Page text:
“Let’s play him,” my teenage daughter said to me this summer as we walked through New York’s Washington Square Park, where the chess sharks seek unsuspecting prey. I negotiated the terms of the engagement with the 20-year chess veteran and then gave him a bit of a shock when my daughter sat down opposite him instead of me.
As the moves began, my daughter took full advantage of playing white, thus allowing her to set the tone for the whole event. Since she couldn’t predict her opponent’s every move, she positioned her pieces strategically. She designed her network using the best information that she had available at each turn, and she adjusted her tactics in response to her opponent’s attempts.
I often compare investing to chess because the two require a strategy in conquering the unknown. Like the opening of a chess game, a person setting up his portfolio should remember a few important chess concepts. You control when and where to invest, how much risk you should have in your portfolio, and your budget. That’s like being white in chess. You set the tone for the game, always being one move ahead of your competition. If you slip, though, and let black advance on you, you lose that critical advantage. In high-level chess games, white normally wins a little more often than black. That first-move advantage really makes a difference. So make the first move in your investments now by strategically diversifying your assets, and then regularly check how they are doing in terms of the overall market (your competition).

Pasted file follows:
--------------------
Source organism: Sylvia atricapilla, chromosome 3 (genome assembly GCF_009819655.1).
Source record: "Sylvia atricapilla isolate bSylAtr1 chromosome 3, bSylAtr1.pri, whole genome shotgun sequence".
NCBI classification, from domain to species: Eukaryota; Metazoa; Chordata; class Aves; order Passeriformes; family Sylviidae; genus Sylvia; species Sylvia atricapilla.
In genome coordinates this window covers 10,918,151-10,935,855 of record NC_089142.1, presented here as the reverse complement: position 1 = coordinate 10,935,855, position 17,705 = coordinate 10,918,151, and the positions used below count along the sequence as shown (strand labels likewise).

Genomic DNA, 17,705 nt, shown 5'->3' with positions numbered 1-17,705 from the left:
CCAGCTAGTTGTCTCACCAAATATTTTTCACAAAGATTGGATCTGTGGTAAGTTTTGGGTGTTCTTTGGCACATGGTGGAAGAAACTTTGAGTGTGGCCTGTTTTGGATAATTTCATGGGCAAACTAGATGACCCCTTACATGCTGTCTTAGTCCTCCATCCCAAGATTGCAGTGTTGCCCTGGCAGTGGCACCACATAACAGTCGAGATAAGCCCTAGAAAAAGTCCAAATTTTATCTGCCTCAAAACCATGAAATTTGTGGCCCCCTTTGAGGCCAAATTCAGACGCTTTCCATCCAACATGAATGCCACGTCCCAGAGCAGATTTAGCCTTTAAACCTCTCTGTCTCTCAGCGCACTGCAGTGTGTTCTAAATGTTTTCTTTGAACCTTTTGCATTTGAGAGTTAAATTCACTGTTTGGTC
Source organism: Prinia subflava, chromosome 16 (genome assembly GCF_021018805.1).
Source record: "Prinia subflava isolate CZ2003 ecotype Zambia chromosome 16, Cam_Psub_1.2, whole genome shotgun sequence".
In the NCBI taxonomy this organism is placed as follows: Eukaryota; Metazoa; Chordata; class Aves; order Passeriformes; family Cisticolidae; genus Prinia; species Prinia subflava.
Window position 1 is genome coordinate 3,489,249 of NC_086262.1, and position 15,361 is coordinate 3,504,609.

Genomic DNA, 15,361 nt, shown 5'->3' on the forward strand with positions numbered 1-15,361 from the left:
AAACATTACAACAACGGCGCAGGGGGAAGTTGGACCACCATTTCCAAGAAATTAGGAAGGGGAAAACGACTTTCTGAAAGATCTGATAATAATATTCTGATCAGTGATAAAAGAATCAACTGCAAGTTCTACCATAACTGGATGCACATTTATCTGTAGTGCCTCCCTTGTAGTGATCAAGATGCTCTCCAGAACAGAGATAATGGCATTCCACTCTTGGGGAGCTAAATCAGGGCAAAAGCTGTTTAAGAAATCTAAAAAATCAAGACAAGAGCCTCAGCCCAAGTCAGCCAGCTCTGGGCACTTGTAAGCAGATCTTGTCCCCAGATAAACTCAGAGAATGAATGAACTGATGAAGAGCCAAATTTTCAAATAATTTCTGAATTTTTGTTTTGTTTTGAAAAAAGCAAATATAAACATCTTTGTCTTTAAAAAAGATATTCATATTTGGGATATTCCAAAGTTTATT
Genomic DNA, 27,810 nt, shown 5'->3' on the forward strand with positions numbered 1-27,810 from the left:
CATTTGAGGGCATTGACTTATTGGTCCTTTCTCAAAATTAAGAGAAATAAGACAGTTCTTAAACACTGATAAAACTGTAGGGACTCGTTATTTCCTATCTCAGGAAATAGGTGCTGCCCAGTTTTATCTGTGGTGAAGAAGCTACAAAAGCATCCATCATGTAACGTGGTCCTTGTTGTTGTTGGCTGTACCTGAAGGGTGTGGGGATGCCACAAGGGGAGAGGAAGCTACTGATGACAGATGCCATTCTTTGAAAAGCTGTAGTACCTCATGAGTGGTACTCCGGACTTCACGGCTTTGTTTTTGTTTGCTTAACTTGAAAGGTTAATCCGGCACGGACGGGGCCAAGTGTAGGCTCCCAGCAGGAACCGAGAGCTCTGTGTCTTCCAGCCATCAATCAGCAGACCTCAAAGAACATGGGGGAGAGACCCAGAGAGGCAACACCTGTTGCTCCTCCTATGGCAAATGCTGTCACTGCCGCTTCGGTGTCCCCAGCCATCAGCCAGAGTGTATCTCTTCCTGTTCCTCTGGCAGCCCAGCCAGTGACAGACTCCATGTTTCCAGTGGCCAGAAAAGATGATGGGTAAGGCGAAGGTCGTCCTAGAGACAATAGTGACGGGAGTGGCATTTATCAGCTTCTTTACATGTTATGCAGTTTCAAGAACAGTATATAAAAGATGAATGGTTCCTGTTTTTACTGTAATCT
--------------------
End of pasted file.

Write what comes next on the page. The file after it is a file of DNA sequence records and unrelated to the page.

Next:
If you need any help with your next chess move, consult with a grandmaster, and if you need help in planning your investments, be sure to speak with a licensed financial advisor.
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